Each three of the segments are compelling and feature some amazing cameos such as Sam Raimi and Wes Craven. The formula is very comparable to anthologies like Tales From the Crypt but makes up for it with Carpenter, Hooper, and Larry Sulkis’ excellent storytelling. If anything, the film is worth the watch simply for Mark Hamill (Star Wars: Episode IV – A New Hope) in Hooper’s segment about an athlete who receives an eye transplant and is then taken over by the spirit of the eye’s previous owner, a serial killer.

 

7. The Funhouse

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The Funhouse (1981) was Universal’s attempt to take advantage of the teenage horror hype that Friday the 13th (1980) had garnered. Obviously, the film didn’t produce the financial success that Friday the 13th (1980) managed to, and The Funhouse became an often forgotten horror film directed by Tobe Hooper. Despite its failed attempt at becoming a giant franchise, the movie doesn’t come close to failing at being an extraordinary and fantastic early 80’s teenage horror film. The movie follows Amy as she attends a carnival with her friends despite her father and strangely sluggish mother scolding her not to after bodies were found at the carnival’s previous location.

This is one of those films that surprises the viewer several times while watching. The film also almost constantly has something major happening in every scene. The Funhouse feels like a project where Tobe Hooper turned a decent script into an odd film with a lot of energy.

The Funhouse is part of a twelve-year stretch in which Tobe Hooper put out eight movies that showed him at his absolute best. The rest of the films on this list are also movies from that twelve-year stretch.

 

6. Lifeforce

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Tobe Hooper’s filmography is full of movies that are sometimes scary, sometimes strange, sometimes hilarious, and sometimes simple just fun. Lifeforce (1985) is somewhat of an encapsulation of all of these characteristics. Based on Colin Wilson’s novel The Space VampiresLifeforce is a the story of space vampires that were found in space wreaking havoc throughout London. Lifeforce is actually as much of a good time as that premise makes it seem to be.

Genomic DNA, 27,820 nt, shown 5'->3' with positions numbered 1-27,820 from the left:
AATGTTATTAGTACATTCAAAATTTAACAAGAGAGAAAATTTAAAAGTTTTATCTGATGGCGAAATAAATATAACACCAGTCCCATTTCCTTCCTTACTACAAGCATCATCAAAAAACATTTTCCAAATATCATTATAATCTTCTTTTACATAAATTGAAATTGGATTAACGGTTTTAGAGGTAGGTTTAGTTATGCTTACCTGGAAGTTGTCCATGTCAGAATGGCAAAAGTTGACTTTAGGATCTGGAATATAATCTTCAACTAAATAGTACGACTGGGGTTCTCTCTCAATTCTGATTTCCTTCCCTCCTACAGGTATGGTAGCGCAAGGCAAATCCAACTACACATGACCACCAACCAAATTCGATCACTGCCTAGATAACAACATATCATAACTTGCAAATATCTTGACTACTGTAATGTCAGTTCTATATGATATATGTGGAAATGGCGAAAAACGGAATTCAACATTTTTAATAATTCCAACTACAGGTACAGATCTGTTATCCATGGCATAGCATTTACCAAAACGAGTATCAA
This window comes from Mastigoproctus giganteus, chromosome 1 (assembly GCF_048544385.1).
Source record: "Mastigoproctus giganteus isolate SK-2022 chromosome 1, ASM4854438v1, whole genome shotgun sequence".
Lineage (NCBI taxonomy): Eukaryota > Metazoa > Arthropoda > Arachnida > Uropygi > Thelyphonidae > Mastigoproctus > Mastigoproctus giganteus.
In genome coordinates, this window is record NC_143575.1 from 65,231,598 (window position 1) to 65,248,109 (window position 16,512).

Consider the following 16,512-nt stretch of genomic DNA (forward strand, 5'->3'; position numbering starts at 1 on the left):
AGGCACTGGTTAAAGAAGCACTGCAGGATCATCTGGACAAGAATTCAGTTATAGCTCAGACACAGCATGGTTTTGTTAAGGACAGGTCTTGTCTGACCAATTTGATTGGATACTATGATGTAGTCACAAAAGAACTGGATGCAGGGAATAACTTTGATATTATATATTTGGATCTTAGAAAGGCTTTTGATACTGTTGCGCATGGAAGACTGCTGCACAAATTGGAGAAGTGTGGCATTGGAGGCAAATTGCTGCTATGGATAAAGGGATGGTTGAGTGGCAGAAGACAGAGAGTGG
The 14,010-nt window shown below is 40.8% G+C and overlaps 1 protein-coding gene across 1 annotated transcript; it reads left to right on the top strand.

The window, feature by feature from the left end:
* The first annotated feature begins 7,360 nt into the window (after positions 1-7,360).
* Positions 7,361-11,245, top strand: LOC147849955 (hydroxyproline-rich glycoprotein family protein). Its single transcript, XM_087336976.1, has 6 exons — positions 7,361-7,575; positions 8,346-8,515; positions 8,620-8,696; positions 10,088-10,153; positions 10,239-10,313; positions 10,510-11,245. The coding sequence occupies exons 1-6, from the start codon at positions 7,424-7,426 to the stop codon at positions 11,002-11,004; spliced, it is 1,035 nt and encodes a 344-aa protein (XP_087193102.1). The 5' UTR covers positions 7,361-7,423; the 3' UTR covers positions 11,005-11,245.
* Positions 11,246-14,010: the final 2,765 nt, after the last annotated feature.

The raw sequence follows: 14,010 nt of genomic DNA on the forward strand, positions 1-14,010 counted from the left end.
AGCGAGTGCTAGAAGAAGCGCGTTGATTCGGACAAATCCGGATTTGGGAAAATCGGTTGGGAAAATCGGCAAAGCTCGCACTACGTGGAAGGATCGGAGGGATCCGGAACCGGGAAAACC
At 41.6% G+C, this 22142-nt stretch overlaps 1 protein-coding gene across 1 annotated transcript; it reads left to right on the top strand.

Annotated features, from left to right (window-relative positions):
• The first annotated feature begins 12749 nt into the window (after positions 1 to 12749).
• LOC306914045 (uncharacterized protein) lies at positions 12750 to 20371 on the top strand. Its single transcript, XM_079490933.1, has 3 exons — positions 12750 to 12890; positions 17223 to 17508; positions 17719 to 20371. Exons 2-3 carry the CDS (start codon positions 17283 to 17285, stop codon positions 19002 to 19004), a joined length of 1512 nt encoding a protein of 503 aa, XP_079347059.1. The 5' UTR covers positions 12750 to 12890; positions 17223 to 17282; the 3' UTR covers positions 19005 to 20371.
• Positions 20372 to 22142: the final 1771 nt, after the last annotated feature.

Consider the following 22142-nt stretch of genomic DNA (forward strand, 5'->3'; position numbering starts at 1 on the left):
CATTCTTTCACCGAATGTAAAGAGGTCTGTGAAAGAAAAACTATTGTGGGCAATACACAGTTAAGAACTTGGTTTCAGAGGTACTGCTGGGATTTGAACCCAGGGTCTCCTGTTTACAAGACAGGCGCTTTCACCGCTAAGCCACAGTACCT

This film is another that seems really shines a light on Tobe Hooper’s creativity. Though the movie’s plot does differ from the novel, Hooper took the monsters and scenarios from the book’s story and put them on a screen for us all to see and enjoy. And it continues to be a film that is hard for many to not enjoy as it steadily attacks you with its silliness and action.

 

5. Salem’s Lot

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Salem’s Lot (1979) is another Tobe Hooper directed adaptation of a Stephen King story about vampires. The novel is beloved and impressively, Hooper and writer Paul Monash transformed it to a television series/movie quite successfully. Salem’s Lot has been regarded as a very important vampire movie and has gone on to inspire many other iconic vampire movies including Fright Night (1985) and The Lost Boys (1987).